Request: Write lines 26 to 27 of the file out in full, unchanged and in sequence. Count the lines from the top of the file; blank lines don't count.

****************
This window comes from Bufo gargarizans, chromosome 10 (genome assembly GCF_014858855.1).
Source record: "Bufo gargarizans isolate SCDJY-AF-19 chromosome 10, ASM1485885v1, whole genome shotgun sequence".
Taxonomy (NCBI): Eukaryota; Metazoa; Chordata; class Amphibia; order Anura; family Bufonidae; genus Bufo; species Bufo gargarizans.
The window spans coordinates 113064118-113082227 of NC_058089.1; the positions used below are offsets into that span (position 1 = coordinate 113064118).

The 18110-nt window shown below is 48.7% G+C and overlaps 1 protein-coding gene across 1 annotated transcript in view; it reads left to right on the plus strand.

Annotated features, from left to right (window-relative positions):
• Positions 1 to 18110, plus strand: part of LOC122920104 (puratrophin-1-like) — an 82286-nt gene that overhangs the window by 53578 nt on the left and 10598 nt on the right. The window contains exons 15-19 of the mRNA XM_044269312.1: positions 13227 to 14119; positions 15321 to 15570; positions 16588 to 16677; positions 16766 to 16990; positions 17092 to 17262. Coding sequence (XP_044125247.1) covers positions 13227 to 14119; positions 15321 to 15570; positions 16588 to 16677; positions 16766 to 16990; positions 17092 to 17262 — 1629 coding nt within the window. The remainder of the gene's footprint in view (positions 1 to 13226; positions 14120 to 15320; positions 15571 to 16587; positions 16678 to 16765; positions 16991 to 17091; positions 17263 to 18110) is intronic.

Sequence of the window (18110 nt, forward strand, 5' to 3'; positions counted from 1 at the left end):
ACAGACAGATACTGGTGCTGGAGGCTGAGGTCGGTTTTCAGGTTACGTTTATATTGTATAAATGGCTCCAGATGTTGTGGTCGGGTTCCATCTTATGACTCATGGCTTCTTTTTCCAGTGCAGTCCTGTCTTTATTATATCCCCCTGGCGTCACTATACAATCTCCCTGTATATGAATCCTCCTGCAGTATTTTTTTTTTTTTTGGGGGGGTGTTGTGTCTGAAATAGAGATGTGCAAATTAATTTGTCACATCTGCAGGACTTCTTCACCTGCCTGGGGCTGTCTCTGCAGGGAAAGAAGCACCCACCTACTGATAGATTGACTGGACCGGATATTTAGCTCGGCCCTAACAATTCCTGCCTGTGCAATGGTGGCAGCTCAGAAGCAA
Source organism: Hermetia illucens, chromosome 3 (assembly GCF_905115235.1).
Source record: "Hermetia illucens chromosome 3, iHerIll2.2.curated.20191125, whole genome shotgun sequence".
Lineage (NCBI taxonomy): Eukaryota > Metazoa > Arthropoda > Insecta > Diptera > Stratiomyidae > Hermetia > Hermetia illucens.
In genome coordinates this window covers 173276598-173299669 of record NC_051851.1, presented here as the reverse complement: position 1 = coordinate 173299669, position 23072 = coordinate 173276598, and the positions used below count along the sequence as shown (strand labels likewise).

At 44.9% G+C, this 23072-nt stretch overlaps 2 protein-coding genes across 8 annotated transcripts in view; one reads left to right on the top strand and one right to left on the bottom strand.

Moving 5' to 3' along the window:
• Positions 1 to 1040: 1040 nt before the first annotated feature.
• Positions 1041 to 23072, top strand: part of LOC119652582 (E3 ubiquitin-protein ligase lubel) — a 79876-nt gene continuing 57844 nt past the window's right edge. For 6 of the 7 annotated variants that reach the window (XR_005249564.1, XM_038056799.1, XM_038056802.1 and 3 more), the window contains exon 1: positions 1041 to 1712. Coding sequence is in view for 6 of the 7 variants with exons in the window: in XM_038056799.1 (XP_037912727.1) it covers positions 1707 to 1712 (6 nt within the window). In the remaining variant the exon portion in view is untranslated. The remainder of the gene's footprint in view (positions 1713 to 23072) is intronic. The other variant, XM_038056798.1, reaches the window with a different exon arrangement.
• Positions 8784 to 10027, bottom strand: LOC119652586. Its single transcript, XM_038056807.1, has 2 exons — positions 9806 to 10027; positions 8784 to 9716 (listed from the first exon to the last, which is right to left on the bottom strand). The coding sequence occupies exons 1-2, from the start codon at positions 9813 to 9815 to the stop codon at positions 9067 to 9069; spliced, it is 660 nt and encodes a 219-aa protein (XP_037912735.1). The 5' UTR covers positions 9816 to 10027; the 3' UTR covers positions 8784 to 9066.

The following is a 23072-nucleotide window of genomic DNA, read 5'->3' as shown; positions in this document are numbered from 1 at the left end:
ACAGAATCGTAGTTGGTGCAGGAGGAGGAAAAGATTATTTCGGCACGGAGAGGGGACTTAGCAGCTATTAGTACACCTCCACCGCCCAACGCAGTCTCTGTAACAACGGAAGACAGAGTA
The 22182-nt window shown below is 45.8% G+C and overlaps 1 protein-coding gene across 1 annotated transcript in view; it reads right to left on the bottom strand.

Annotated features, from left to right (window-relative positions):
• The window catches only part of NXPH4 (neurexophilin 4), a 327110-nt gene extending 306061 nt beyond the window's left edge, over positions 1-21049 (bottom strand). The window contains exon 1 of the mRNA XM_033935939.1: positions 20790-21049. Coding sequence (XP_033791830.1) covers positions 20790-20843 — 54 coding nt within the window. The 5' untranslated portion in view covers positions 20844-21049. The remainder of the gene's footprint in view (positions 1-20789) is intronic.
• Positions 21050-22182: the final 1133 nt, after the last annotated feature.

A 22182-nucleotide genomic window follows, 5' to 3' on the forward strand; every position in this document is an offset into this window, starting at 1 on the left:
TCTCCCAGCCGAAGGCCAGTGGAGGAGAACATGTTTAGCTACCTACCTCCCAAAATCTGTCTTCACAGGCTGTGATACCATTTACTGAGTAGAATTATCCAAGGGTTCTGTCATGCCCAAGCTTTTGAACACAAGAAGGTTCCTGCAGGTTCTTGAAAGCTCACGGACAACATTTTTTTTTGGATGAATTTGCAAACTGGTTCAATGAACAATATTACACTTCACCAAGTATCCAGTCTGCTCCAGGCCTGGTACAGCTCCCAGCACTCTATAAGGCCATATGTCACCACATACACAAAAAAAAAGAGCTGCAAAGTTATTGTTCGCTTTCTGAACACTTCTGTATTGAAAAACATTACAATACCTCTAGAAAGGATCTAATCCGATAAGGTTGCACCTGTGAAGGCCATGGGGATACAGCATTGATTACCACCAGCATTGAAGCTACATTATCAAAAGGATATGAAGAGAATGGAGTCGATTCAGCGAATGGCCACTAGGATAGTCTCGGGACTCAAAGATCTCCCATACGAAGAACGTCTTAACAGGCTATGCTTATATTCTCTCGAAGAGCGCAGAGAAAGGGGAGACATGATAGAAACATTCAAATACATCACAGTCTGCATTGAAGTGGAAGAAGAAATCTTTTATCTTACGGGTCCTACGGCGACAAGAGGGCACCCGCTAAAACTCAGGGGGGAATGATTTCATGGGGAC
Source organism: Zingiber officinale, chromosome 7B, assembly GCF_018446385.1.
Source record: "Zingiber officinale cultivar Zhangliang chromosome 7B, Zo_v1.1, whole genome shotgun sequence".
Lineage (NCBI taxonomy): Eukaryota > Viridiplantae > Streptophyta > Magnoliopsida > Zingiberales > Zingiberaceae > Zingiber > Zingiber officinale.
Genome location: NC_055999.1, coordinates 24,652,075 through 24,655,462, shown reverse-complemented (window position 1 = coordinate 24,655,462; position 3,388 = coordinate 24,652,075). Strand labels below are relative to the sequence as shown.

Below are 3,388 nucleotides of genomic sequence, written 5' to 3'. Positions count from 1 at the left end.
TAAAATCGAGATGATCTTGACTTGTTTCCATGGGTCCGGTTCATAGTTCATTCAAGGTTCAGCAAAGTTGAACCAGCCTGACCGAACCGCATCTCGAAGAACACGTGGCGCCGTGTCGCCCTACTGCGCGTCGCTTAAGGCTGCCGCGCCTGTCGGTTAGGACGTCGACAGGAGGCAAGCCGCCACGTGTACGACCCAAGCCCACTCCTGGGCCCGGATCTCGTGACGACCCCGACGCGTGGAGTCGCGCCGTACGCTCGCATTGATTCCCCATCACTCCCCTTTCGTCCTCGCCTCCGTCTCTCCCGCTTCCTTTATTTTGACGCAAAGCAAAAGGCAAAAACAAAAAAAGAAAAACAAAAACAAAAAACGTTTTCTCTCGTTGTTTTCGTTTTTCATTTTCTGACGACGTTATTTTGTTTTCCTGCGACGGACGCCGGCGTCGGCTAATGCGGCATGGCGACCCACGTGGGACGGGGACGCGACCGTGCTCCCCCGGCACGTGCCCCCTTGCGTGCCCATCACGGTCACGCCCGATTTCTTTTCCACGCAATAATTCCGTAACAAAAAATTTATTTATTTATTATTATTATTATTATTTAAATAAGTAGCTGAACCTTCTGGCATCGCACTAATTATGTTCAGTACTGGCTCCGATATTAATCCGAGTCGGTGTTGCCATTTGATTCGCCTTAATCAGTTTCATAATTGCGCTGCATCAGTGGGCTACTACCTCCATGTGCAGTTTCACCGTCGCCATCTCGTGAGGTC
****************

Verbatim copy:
TCTCCCAGCCGAAGGCCAGTGGAGGAGAACATGTTTAGCTACCTACCTCCCAAAATCTGTCTTCACAGGCTGTGATACCATTTACTGAGTAGAATTATCCAAGGGTTCTGTCATGCCCAAGCTTTTGAACACAAGAAGGTTCCTGCAGGTTCTTGAAAGCTCACGGACAACATTTTTTTTTGGATGAATTTGCAAACTGGTTCAATGAACAATATTACACTTCACCAAGTATCCAGTCTGCTCCAGGCCTGGTACAGCTCCCAGCACTCTATAAGGCCATATGTCACCACATACACAAAAAAAAAGAGCTGCAAAGTTATTGTTCGCTTTCTGAACACTTCTGTATTGAAAAACATTACAATACCTCTAGAAAGGATCTAATCCGATAAGGTTGCACCTGTGAAGGCCATGGGGATACAGCATTGATTACCACCAGCATTGAAGCTACATTATCAAAAGGATATGAAGAGAATGGAGTCGATTCAGCGAATGGCCACTAGGATAGTCTCGGGACTCAAAGATCTCCCATACGAAGAACGTCTTAACAGGCTATGCTTATATTCTCTCGAAGAGCGCAGAGAAAGGGGAGACATGATAGAAACATTCAAATACATCACAGTCTGCATTGAAGTGGAAGAAGAAATCTTTTATCTTACGGGTCCTACGGCGACAAGAGGGCACCCGCTAAAACTCAGGGGGGAATGATTTCATGGGGAC
Source organism: Zingiber officinale, chromosome 7B, assembly GCF_018446385.1.